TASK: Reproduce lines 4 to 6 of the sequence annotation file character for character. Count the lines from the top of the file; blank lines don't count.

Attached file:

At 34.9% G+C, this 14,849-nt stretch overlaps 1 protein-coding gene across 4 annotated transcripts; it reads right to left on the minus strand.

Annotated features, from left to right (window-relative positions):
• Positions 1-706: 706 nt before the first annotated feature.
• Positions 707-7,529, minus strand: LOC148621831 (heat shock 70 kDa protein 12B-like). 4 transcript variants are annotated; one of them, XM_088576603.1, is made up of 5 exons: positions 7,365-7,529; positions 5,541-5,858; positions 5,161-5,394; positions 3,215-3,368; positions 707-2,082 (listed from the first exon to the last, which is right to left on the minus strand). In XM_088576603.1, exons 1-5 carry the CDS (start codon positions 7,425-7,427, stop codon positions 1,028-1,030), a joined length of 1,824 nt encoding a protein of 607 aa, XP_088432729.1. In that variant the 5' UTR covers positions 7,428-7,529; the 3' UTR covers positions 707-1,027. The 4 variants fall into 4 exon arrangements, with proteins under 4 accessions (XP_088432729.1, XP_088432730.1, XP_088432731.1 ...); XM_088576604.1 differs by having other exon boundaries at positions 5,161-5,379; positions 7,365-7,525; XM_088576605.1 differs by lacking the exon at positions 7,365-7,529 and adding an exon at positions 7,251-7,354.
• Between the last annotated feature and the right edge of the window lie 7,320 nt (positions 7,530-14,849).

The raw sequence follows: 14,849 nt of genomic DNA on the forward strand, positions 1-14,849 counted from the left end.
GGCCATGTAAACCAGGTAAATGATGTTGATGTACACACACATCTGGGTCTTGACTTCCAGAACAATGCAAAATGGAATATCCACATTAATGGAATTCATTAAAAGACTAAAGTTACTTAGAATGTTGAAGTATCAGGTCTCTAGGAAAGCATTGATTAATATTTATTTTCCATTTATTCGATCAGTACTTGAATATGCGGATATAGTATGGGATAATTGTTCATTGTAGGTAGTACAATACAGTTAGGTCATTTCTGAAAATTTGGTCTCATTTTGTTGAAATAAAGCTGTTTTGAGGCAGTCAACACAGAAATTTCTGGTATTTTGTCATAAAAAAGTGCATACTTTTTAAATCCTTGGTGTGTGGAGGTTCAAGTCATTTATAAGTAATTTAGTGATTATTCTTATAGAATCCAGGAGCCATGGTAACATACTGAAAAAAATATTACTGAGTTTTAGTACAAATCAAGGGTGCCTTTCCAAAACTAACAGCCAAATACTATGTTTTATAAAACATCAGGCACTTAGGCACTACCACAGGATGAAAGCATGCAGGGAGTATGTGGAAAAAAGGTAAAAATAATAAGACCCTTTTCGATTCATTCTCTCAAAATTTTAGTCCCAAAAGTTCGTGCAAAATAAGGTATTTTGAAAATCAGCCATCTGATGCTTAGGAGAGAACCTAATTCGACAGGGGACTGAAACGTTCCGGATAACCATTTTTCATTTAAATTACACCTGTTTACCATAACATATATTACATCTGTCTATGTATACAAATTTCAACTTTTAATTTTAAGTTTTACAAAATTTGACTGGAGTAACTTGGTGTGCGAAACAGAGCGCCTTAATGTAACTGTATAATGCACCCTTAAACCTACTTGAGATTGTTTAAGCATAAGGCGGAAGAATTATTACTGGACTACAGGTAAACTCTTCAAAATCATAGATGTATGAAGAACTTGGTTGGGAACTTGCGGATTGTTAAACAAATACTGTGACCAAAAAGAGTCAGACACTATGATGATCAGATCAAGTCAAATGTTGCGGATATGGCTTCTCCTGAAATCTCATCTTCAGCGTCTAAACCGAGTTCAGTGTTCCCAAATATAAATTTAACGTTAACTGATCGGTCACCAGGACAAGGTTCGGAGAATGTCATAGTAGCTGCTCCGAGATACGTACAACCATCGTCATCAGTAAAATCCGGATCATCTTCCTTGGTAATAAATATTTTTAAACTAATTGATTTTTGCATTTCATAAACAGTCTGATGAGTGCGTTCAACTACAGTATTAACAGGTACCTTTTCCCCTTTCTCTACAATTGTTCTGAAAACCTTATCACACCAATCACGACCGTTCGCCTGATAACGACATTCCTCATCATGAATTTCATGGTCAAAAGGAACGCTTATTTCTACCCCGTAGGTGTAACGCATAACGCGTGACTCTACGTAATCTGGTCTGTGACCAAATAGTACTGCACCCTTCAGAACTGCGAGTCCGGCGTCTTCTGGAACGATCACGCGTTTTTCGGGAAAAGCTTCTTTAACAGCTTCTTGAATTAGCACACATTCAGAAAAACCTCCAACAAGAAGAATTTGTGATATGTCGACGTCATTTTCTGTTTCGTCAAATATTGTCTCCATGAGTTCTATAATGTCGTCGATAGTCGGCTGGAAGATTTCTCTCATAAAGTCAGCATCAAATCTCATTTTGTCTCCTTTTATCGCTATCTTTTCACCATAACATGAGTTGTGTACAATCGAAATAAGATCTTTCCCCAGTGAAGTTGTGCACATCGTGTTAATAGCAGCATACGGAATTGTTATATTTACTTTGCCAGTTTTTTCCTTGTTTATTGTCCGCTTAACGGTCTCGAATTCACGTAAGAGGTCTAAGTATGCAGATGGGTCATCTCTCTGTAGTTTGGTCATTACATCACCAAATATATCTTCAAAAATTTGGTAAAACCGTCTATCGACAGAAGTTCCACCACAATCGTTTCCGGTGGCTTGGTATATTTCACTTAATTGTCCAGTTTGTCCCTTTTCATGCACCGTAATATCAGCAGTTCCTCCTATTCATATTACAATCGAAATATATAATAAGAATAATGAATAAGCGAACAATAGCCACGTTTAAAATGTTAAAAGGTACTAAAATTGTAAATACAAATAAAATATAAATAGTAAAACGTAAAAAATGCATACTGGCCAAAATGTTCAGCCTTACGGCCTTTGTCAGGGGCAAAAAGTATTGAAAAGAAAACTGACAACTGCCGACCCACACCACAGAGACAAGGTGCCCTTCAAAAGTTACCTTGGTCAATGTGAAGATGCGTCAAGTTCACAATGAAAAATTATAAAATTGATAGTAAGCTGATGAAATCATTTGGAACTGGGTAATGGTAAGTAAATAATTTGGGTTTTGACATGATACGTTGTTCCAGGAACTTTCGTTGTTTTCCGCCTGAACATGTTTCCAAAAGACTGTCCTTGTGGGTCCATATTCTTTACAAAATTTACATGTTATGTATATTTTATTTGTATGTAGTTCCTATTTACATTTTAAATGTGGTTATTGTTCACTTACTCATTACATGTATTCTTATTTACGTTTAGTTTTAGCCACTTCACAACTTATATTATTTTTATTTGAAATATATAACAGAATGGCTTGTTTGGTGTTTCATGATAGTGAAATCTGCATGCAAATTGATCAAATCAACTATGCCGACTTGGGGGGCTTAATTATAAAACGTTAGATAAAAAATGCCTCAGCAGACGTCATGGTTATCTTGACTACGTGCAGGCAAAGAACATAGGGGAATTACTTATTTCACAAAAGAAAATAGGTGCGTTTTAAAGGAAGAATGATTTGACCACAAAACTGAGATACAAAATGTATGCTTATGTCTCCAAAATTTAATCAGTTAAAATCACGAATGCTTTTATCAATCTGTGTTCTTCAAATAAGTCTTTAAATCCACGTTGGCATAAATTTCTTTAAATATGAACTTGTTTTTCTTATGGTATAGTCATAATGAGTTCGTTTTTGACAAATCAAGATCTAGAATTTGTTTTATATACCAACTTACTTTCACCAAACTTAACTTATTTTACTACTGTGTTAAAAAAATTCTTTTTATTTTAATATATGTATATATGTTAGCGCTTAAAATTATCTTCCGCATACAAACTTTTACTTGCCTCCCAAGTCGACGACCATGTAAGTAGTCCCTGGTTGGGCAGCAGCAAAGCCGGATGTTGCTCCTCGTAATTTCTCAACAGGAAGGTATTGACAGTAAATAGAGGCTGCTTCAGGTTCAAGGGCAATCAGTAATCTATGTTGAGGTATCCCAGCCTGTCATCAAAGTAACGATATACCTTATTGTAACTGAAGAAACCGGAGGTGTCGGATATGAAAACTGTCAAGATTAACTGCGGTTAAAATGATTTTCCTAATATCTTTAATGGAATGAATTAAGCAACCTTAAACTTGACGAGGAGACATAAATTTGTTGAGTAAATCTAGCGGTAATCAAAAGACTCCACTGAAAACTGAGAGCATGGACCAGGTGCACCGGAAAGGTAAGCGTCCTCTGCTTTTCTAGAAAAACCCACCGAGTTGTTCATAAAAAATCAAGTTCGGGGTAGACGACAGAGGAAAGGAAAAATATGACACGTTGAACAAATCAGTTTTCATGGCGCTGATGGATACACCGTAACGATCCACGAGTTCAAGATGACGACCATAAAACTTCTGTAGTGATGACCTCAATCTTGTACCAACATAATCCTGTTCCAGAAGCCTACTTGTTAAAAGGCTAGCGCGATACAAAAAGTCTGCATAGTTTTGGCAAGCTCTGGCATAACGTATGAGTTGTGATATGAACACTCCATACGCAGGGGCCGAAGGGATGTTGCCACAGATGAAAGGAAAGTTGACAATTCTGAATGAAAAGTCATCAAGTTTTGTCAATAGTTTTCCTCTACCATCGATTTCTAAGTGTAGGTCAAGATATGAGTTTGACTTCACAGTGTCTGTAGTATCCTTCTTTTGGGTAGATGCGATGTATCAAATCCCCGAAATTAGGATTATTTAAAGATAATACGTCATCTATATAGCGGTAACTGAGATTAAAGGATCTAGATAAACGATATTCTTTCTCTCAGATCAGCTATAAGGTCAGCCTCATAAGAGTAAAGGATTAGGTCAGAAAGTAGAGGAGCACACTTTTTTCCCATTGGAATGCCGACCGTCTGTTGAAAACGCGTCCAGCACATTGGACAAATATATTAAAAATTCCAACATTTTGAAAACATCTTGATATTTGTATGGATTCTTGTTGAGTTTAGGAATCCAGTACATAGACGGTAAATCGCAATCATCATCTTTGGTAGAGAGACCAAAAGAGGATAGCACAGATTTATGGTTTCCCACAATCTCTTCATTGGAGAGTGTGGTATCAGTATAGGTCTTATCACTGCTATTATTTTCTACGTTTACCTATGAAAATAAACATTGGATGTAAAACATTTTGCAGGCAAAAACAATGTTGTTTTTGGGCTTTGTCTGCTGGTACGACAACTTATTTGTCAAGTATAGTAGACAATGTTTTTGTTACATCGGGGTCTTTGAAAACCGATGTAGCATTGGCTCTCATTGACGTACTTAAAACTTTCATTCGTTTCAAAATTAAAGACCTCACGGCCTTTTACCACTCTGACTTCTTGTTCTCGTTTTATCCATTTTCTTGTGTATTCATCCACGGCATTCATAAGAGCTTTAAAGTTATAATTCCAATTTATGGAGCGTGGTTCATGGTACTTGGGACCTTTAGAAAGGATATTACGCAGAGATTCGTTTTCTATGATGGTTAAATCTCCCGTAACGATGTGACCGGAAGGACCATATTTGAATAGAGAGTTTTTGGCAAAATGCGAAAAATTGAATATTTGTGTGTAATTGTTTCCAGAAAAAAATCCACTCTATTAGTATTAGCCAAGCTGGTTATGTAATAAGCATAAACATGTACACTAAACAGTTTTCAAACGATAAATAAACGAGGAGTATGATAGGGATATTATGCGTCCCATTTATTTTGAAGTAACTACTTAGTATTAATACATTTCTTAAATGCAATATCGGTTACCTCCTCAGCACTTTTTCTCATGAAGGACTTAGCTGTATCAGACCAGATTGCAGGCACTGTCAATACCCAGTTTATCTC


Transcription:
• Positions 707-7,529, minus strand: LOC148621831 (heat shock 70 kDa protein 12B-like). 4 transcript variants are annotated; one of them, XM_088576603.1, is made up of 5 exons: positions 7,365-7,529; positions 5,541-5,858; positions 5,161-5,394; positions 3,215-3,368; positions 707-2,082 (listed from the first exon to the last, which is right to left on the minus strand). In XM_088576603.1, exons 1-5 carry the CDS (start codon positions 7,425-7,427, stop codon positions 1,028-1,030), a joined length of 1,824 nt encoding a protein of 607 aa, XP_088432729.1. In that variant the 5' UTR covers positions 7,428-7,529; the 3' UTR covers positions 707-1,027. The 4 variants fall into 4 exon arrangements, with proteins under 4 accessions (XP_088432729.1, XP_088432730.1, XP_088432731.1 ...); XM_088576604.1 differs by having other exon boundaries at positions 5,161-5,379; positions 7,365-7,525; XM_088576605.1 differs by lacking the exon at positions 7,365-7,529 and adding an exon at positions 7,251-7,354.
• Between the last annotated feature and the right edge of the window lie 7,320 nt (positions 7,530-14,849).

The raw sequence follows: 14,849 nt of genomic DNA on the forward strand, positions 1-14,849 counted from the left end.